Influenza (patient information)
Influenza On the Web
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What are the symptoms of Influenza?
Other common symptoms include:
Other symptoms may include:
- Loss of appetite
- Muscle aches and stiffness
- Stuffy, congested nose
- Worsening of underlying illness, such as asthma or heart failure
What causes Influenza?
The most common way to catch the flu is by breathing in droplets from coughs or sneezes. Less often, it is spread when you touch a surface such as a faucet handle or phone that has the virus on it, and then touch your own mouth, nose, or eyes.
Symptoms appear 1 - 7 days later (usually within 2 - 3 days). Because the flu spreads through the air and is very contagious, it often strikes a community all at once, causing an epidemic illness. This creates a cluster of school and work absences. Many students become sick within 2 or 3 weeks of the flu's arrival in a school.
Tens of millions of people in the United States get the flu each year. Most get better within a week or two, but thousands become sick enough to be hospitalized. About 36,000 people die each year from complications of the flu.
Sometimes people confuse colds and flu, which share some of the same symptoms and typically occur at the same time of the year. However, the two diseases are very different. Most people get a cold several times each year, and the flu only once every few years.
People often use the term "stomach flu" to describe a viral illness where vomiting or diarrhea is the main symptom. This is incorrect, as the stomach symptoms are not caused by the flu virus. Flu infections are primarily respiratory infections.
Who is at highest risk?
The results of these tests can be available rapidly, and can help decide if specific treatment is appropriate. However, when flu is widespread in the community the diagnosis can often be made by simply identifying symptoms without further testing.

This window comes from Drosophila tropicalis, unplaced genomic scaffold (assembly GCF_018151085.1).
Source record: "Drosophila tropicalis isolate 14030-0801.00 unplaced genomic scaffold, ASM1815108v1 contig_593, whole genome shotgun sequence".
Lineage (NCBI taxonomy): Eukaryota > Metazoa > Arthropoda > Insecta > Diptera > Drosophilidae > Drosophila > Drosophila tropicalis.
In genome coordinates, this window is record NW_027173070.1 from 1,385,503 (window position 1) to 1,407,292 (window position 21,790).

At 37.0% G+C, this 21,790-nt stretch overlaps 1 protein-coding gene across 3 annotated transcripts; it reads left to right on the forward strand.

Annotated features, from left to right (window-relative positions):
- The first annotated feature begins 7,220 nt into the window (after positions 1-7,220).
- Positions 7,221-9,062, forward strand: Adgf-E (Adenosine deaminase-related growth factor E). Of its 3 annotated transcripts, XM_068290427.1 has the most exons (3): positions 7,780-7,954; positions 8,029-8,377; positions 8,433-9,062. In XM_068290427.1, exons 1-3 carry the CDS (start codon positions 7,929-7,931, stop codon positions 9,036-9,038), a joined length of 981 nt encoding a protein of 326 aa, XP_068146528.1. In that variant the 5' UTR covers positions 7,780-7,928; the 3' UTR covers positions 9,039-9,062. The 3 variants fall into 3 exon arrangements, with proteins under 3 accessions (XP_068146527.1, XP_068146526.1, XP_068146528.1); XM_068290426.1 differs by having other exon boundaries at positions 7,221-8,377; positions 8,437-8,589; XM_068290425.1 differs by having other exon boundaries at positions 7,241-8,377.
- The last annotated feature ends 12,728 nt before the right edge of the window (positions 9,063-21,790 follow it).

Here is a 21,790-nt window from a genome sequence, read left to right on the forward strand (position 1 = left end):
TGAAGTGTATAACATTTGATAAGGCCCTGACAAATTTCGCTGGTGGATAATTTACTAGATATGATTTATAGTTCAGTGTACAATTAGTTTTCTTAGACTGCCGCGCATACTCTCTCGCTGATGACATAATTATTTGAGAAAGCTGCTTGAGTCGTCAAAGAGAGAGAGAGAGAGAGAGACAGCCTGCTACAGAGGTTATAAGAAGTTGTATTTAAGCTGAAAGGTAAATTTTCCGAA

When to seek urgent medical care?
If you have mild illness and are not at high risk, take these steps:
- Take medicines that relieve symptoms and help you rest
- Drink plenty of liquids
- Avoid aspirin (especially teens and children)
- Avoid alcohol and tobacco
- Avoid antibiotics (unless necessary for another illness)
Where to find medical care for Influenza?
A yearly vaccine is recommended for children older than 6 months, adolescents, and adults.
Who should get a flu shot?
This is especially true for older adults with:
When should I get the flu shot?
October or November is the best time to get a flu shot, but you can still get the shot in December or later. Flu season can last as late as May.
Are there any side effects?
Side effects from the flu shot are mild. Some people feel sore at the spot where they got the shot. There is no reason to worry. You cannot get the flu from the flu shot. The flu shot is made from dead flu virus that will not cause the flu.
What to expect (Outlook/Prognosis)?
- People over age 50
- Children between 6 months and 2 years
- Women more than 3 months pregnant during the flu season
- Anyone living in a long-term care facility
- Anyone with chronic heart, lung, or kidney conditions, diabetes, or a weakened immune system
In most individuals who are otherwise healthy, the flu goes away within 7 to 10 days.
Possible complications, especially for those at high risk, include:
What health problems can the flu make worse?
The flu can also make some health problems worse. These health problems include:
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